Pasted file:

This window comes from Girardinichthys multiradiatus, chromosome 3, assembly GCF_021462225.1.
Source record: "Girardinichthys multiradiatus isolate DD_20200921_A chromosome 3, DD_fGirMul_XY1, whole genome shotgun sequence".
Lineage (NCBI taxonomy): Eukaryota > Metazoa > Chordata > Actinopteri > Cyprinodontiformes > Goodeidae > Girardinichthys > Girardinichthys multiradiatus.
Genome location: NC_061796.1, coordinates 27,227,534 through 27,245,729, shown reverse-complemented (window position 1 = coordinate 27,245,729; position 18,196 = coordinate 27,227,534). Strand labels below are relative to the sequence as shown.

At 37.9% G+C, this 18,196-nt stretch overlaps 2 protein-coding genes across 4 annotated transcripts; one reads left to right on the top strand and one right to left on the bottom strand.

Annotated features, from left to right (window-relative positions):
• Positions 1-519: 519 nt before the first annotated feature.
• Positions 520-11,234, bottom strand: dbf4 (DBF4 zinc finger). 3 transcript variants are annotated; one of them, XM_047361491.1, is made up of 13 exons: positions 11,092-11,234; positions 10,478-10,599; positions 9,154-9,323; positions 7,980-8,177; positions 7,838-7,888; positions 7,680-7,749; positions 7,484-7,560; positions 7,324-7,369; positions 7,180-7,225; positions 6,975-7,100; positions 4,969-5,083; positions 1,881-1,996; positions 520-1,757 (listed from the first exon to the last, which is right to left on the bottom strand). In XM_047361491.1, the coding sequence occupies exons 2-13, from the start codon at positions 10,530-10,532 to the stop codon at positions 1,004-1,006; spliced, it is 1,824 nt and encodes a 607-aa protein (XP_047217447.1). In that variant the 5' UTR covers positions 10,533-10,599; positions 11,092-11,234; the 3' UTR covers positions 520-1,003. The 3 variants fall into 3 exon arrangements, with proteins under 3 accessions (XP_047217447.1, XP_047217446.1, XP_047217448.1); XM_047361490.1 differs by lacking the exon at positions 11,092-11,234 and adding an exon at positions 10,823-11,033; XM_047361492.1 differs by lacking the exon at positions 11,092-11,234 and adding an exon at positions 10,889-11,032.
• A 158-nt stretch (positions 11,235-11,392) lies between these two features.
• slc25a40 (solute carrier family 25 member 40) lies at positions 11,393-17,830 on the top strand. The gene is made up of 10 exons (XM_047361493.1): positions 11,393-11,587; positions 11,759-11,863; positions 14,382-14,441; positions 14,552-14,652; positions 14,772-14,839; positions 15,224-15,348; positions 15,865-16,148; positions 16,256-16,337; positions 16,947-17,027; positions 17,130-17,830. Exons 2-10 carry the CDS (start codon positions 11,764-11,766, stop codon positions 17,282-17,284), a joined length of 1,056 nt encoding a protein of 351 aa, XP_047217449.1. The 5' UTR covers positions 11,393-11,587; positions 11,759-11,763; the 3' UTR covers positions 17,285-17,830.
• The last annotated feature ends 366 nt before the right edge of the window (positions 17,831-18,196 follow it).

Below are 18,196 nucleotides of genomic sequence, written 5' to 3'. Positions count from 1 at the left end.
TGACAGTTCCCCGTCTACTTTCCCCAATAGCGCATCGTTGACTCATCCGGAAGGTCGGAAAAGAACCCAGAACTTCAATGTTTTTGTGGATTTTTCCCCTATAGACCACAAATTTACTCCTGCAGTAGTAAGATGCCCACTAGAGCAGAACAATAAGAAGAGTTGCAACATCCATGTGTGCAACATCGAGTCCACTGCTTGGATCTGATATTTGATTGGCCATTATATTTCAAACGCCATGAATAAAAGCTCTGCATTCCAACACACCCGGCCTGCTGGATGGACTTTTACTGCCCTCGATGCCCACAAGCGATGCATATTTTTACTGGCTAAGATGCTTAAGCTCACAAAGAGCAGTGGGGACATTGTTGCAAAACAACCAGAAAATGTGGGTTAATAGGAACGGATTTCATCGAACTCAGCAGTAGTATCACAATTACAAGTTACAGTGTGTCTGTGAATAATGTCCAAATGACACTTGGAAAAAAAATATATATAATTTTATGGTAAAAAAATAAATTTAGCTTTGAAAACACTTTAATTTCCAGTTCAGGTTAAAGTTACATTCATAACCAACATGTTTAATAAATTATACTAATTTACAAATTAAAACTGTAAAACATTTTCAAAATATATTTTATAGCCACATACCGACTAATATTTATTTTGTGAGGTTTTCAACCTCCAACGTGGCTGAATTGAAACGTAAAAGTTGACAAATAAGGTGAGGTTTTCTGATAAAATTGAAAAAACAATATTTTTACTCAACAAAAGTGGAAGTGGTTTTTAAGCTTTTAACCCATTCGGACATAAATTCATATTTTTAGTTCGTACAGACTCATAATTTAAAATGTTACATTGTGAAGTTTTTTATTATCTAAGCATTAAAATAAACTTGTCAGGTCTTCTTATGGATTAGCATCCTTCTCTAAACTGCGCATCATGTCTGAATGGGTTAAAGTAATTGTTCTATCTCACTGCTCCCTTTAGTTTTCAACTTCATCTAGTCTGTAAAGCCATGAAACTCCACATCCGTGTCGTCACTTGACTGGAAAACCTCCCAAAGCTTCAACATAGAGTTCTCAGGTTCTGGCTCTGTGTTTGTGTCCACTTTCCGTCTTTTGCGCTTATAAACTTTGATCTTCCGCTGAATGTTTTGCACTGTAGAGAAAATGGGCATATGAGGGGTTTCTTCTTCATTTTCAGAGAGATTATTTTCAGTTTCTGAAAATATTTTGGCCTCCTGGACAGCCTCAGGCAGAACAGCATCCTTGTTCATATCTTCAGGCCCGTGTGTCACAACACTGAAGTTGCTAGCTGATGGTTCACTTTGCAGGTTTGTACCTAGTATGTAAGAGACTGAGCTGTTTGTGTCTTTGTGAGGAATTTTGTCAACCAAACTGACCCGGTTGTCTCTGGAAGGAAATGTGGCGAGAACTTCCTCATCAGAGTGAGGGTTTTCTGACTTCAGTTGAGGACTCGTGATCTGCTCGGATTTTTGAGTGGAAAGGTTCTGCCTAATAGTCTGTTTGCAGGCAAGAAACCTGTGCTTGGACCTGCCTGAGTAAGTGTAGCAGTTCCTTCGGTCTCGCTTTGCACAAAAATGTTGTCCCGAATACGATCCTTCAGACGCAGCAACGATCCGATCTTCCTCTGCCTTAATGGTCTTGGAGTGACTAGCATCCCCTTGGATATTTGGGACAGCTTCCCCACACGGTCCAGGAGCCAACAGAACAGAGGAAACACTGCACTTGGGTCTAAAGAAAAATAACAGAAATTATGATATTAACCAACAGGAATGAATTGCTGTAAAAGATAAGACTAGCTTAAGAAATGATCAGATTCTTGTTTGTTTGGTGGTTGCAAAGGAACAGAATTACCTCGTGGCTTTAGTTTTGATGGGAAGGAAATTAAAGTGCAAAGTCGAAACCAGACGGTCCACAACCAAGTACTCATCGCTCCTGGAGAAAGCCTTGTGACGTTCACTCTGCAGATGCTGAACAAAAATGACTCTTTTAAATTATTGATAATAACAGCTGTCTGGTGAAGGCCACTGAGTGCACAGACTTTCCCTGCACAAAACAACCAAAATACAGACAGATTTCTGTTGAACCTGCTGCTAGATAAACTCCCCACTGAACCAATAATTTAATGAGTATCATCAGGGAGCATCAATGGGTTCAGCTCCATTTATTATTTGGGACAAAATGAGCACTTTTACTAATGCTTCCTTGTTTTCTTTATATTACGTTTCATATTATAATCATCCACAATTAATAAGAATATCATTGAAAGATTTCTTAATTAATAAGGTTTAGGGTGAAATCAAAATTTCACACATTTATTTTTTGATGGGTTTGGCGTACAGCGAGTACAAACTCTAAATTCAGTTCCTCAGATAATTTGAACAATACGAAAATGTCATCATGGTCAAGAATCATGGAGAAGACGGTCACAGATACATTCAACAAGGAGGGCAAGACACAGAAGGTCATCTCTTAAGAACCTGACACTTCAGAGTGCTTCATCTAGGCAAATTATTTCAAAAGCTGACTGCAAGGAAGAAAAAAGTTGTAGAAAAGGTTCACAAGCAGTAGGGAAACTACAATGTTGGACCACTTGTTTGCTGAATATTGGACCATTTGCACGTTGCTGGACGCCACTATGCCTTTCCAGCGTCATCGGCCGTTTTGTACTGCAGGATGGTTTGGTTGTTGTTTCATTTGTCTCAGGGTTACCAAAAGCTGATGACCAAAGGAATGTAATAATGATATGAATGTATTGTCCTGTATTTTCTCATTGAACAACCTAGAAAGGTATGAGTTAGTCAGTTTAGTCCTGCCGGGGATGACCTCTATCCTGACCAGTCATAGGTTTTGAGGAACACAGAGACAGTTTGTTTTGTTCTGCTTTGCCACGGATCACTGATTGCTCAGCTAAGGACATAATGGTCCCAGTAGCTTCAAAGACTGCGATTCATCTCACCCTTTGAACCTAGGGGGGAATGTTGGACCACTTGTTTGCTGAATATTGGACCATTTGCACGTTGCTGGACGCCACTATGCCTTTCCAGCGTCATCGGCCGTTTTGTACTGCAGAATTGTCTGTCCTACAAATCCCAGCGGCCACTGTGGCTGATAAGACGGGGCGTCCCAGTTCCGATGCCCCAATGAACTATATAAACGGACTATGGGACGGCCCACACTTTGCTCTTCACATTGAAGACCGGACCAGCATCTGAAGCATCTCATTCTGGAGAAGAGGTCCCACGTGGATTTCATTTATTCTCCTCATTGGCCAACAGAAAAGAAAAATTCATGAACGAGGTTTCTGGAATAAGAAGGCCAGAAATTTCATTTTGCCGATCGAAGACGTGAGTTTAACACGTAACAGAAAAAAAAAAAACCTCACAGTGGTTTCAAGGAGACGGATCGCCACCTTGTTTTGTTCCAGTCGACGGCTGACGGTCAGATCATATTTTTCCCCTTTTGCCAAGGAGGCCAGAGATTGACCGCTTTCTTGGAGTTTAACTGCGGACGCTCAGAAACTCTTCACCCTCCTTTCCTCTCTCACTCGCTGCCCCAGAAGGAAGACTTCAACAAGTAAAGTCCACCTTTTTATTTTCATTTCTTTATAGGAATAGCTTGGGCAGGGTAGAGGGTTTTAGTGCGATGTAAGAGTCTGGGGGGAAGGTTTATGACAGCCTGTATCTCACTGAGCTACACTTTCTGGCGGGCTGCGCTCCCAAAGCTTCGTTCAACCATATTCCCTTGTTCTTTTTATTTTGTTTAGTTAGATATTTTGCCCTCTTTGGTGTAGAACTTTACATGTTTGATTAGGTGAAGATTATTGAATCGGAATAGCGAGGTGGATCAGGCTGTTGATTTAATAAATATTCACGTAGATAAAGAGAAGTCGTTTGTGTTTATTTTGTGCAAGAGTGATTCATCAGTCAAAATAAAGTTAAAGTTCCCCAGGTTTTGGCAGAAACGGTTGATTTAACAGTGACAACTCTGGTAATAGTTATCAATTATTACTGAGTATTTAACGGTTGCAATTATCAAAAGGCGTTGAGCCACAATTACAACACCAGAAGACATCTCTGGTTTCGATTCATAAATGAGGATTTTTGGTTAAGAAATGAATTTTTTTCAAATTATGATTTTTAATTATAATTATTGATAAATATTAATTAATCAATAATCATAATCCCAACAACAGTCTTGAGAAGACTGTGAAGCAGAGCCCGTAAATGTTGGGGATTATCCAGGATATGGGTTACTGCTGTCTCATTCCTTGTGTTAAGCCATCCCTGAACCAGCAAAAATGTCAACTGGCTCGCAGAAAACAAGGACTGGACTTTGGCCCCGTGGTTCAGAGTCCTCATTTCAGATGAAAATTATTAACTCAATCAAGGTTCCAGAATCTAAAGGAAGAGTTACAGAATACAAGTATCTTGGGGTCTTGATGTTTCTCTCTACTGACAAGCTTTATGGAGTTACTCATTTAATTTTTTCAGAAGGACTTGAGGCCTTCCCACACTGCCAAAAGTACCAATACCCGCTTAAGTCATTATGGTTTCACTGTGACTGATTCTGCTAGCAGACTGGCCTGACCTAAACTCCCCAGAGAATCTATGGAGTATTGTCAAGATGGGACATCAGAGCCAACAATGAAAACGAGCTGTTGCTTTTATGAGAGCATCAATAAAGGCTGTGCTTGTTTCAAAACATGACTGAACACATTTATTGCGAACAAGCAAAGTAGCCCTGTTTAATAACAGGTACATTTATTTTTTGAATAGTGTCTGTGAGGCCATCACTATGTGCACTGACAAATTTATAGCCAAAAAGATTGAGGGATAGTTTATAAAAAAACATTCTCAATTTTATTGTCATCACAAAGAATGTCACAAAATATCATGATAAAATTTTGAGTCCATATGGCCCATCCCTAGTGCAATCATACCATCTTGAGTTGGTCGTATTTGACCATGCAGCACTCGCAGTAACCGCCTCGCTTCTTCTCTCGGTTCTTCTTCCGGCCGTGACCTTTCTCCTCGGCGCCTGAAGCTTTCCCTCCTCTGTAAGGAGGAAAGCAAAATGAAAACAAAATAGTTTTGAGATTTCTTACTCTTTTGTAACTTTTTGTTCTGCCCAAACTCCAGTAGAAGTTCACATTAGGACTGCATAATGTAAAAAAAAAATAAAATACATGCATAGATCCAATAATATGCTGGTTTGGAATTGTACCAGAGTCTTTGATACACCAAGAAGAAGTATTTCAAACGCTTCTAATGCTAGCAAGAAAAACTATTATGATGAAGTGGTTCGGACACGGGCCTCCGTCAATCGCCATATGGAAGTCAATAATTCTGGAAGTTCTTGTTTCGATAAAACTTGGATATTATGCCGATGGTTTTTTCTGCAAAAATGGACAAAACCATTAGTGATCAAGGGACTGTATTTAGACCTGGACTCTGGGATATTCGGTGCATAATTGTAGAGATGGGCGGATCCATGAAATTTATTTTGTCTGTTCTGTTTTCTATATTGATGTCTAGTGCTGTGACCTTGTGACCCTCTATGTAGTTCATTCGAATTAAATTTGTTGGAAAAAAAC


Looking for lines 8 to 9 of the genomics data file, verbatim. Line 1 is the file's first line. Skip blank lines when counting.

• Positions 520-11,234, bottom strand: dbf4 (DBF4 zinc finger). 3 transcript variants are annotated; one of them, XM_047361491.1, is made up of 13 exons: positions 11,092-11,234; positions 10,478-10,599; positions 9,154-9,323; positions 7,980-8,177; positions 7,838-7,888; positions 7,680-7,749; positions 7,484-7,560; positions 7,324-7,369; positions 7,180-7,225; positions 6,975-7,100; positions 4,969-5,083; positions 1,881-1,996; positions 520-1,757 (listed from the first exon to the last, which is right to left on the bottom strand). In XM_047361491.1, the coding sequence occupies exons 2-13, from the start codon at positions 10,530-10,532 to the stop codon at positions 1,004-1,006; spliced, it is 1,824 nt and encodes a 607-aa protein (XP_047217447.1). In that variant the 5' UTR covers positions 10,533-10,599; positions 11,092-11,234; the 3' UTR covers positions 520-1,003. The 3 variants fall into 3 exon arrangements, with proteins under 3 accessions (XP_047217447.1, XP_047217446.1, XP_047217448.1); XM_047361490.1 differs by lacking the exon at positions 11,092-11,234 and adding an exon at positions 10,823-11,033; XM_047361492.1 differs by lacking the exon at positions 11,092-11,234 and adding an exon at positions 10,889-11,032.
• A 158-nt stretch (positions 11,235-11,392) lies between these two features.